On-line version ISSN 2309-8775
J. S. Afr. Inst. Civ. Eng. vol.57 n.4 Midrand Oct./Dec. 2015
D A Coetzee; A C Brent
Sustainable design practices are a key component in ensuring that the building and civil infrastructure industry does not damage our natural environment. Green buildings - and allied initiatives in other sectors of the built environment - are a primary mover in promoting sustainable design practices. An important and dangerous inhibitor of sustainable design practices, however, is the perception among key decision-makers that the additional costs of green - or sustainably designed - buildings are too high, and that they are therefore not economically viable. This study tested what those perceptions are, and compared the results to (limited) actual cost data and found that the cost premium is less than half of what most decision-makers think it is. Recommendations are then made around the development of awareness programmes at both undergraduate and postgraduate levels, the need to highlight the necessity for developing further and more accurate data related to green building costs, and the need to establish incentives to drive the take-up of sustainable design practices.
The research that is summarised in this paper is based on the notion of sustainable development and its prerequisite, sustainable design. The sustainability philosophy that underlies sustainable design manifests (partially) in the development of the "green buildings" and "green precincts" movement.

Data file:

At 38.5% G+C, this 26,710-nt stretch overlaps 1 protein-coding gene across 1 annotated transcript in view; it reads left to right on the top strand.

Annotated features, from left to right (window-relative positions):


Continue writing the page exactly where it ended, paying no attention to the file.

The built environment industry imposes burdens on resources, and thus green buildings are going to play an ever more critical role in world society as population levels increase and natural resources become more and more constrained, and therefore expensive. The CSIR (2002) has estimated that buildings and civil infrastructure consume up to 40% of all resources and produce 40% of all waste, including 30% of greenhouse gas emissions, over the life cycle of the assets - from construction, through the operational life, to final decommissioning. Consumption of water is estimated at about 17% and energy at between 30% and 40% of the entire economy (CSIR 2002: 12).
The Green Building Council of South Africa (GBCSA 2012) states that "... a green building is energy and resource efficient and environmentally responsible. Using design, construction and operational practices, green building is high-performance and reduces the negative impact of construction on people and the environment."
Some of the practical implications are summarised in Table 1. Many studies have been conducted elsewhere into the cost premiums of implementation versus the savings gleaned over the life cycle of a green building. In general, the studies indicate premiums ranging from 1% to 8% (Tatri & Kucukvar 2011). It is generally accepted, however, that perceptions in the marketplace are that cost premiums are much higher than the research shows, sometimes as much as 30% (Morris 2007). However, these perceptions have not yet been tested in the South African context to better understand the barriers preventing the pursuing of green buildings and sustainable design as a country.
The economics of green building
According to Boston Mayor, Thomas Menino (in Kubba 2010b: 305), "High performance green building is good for your wallet. It is good for the environment. And it is good for people." This statement defines one of the basic premises of this study, namely that green building and sustainable design make economic sense.
Brown et al (2011) speak of the 4th economic revolution, one defined by resource scarcity. The first three - Agrarian, Industrial and Digital - are part of accepted economic theory. The 4th will be defined by the following five new competencies: